Teaching Swimming – Great Exercise for People with Physical Disabilities

Teaching swimming must be done by a qualified instructor, regardless of whether it is being taught in a school swimming program or as part of an out of school experience or summer camp program. Qualifications will vary for teaching swimming depending on where you are based, and the requirements of the relevant swimming authority.

Teaching swimming needs an instructor with skills in the basic swimming strokes, as well as lifesaving and lesson planning. Someone who is teaching swimming must also be able to plan, assess and evaluate their teaching and their students’ learning.

Swim Lesson Plan

A typical swimming lesson for people with physical disabilities may look like this:

  1. Safe entries into the water (may need a hoist, lift, supported entry down a ramp).
  2. Greeting song and introductions.
  3. Specific instructions for helpers in the water, so they can help with activities for children with physical disabilities in a planned and structured way.
  4. Information for people with disabilities in the class, particularly if they are swimming for the first time with you.
  5. Group activities for people with physical disabilities which take their needs into account (eg. rolling front to back, learning to maintain body position, being comfortable using an aid to float).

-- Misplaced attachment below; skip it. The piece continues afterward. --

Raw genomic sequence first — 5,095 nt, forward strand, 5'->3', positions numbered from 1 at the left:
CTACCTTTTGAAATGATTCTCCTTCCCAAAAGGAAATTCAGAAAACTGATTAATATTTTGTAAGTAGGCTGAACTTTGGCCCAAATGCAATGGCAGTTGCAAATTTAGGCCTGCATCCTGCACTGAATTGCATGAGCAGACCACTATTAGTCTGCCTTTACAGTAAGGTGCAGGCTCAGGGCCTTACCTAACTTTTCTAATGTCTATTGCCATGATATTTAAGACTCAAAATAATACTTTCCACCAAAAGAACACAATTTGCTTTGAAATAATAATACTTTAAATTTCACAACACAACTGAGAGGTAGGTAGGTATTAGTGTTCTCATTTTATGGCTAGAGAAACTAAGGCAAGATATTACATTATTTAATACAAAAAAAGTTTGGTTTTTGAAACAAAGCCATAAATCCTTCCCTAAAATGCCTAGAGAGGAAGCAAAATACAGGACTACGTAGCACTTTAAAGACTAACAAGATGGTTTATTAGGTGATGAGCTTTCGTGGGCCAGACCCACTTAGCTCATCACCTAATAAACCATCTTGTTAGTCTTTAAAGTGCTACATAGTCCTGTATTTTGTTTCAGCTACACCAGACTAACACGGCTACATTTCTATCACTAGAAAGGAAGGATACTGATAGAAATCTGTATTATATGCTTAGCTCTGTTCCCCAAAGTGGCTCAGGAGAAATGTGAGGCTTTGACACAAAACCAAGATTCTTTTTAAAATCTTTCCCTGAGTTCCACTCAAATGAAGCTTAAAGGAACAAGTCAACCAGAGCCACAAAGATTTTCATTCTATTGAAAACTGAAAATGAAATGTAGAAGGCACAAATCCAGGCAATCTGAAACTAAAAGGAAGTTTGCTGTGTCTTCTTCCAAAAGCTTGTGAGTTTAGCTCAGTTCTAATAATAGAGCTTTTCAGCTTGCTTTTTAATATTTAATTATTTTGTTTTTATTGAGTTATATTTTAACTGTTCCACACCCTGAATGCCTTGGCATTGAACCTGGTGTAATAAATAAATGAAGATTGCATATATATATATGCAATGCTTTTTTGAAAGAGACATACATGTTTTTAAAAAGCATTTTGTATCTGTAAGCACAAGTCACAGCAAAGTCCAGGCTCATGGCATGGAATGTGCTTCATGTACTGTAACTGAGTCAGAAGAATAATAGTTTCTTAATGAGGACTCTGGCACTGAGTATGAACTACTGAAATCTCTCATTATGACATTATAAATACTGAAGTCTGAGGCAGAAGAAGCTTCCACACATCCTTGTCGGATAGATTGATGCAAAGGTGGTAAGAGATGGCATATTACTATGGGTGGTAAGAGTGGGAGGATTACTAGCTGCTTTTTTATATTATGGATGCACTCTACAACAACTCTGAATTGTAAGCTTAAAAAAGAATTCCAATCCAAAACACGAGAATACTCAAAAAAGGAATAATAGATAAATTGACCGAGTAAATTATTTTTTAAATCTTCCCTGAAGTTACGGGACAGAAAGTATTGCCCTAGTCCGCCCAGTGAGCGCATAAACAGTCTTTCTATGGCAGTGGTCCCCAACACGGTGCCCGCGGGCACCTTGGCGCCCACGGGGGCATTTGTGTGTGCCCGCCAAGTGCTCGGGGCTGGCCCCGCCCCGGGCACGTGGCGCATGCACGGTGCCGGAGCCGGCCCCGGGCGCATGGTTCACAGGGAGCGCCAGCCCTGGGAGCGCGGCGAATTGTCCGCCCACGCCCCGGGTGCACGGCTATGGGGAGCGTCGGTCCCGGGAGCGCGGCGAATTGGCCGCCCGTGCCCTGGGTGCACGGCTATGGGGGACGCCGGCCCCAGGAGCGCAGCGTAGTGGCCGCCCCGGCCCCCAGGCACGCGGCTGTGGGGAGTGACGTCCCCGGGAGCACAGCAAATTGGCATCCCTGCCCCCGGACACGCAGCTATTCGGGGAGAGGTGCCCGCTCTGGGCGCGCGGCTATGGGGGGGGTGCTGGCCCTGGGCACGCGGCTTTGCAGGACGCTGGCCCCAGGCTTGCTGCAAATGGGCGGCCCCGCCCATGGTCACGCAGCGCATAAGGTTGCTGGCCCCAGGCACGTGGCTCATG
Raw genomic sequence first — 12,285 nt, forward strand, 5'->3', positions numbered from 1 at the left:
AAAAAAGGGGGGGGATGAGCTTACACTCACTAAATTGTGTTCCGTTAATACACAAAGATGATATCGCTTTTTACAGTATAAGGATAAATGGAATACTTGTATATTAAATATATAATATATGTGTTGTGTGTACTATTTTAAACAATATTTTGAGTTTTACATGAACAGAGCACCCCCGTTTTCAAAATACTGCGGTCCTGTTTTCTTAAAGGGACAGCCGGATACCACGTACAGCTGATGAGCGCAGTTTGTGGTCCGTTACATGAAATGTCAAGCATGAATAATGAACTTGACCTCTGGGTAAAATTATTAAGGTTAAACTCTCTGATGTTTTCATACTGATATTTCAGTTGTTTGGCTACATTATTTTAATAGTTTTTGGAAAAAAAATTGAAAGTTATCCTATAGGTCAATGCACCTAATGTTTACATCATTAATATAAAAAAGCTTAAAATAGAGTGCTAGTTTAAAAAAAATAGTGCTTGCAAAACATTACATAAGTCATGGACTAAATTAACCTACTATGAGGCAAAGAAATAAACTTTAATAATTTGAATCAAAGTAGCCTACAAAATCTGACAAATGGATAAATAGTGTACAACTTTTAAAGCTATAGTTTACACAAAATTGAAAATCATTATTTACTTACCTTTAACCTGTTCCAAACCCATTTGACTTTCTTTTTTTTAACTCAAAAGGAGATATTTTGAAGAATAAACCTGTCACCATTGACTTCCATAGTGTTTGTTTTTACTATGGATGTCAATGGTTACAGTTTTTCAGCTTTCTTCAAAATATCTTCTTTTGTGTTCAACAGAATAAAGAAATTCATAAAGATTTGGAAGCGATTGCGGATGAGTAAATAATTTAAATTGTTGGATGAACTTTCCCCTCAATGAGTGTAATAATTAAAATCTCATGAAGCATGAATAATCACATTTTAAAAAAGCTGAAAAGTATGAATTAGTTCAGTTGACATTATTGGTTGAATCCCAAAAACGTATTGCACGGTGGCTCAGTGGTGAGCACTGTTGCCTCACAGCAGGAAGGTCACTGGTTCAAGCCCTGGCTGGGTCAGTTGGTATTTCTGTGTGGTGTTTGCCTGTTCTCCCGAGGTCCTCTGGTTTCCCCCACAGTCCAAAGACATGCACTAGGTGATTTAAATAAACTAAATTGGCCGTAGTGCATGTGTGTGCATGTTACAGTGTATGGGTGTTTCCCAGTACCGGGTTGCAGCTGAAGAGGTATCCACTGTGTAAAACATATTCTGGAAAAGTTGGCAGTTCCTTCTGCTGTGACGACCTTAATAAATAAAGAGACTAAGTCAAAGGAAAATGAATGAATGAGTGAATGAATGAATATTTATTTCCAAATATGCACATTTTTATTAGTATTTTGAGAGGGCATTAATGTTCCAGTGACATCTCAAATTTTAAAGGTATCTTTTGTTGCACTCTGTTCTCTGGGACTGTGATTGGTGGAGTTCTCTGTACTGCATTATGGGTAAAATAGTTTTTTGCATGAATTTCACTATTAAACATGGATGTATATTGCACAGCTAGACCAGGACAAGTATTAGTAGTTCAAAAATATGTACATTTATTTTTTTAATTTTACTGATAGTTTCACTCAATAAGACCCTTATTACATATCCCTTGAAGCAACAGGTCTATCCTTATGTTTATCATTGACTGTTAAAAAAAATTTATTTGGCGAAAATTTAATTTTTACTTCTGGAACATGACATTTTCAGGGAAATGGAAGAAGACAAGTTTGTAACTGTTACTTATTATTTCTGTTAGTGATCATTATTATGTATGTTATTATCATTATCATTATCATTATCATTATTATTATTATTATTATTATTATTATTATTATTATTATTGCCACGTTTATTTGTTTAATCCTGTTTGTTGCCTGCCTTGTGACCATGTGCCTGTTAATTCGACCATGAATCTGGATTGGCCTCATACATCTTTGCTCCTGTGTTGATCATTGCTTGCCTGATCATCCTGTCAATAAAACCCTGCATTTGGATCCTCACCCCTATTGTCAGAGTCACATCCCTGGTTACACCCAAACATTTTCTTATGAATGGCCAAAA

6. Individual activities which are designed as an exercise for people with a disability, such as push off from the wall and float into a glide position, or doing a safe slide into the pool, or learning to propel in the water wearing a life jacket.
  7. Social skills activity such as a group song (Hokey Pokey) or game (What’s the time Mr Wolf?).
  8. Goodbye song.
  9. Safe exit from the pool.

Why Should I Be Teaching Swimming to Children wIth Physical Disabilities?

Teaching swimming is one of a group of activities for children with physical disabilities that should be a high priority on the health and physical education program in special schools. It promotes benefits such as:

  • aerobic fitness
  • increased muscle strength
  • increased flexibility
  • spatial and body awareness
  • group participation and social skills
  • gross motor coordination and control

Why is Exercise Important for People with Physical Disabilities?

Exercise for children with physical disabilities is vital as it greatly improves quality of life and physical health parameters such as those outlined above. It means people with physical disabilities are more likely to:

  • maintain a healthy body weight
  • be able to maintain independent movement skills in the water and on land
  • have the skills to join in group activities
  • have long term cardiopulmonary benefits (healthy heart and lungs)

Exercise for children with physical disabilities also means they are less likely to have problems with high blood pressure, arthritis, decreased flexibility, obesity and depression. Of course, all this does not take into account the specific health situation of individual people with a physical disability; nor does it account for the quality of the skills of the instructor teaching swimming, or the frequency or quality of the activities for children with physical disabilities, all of which would vary the benefits obtained from swimming. Remember – quality and frequency count!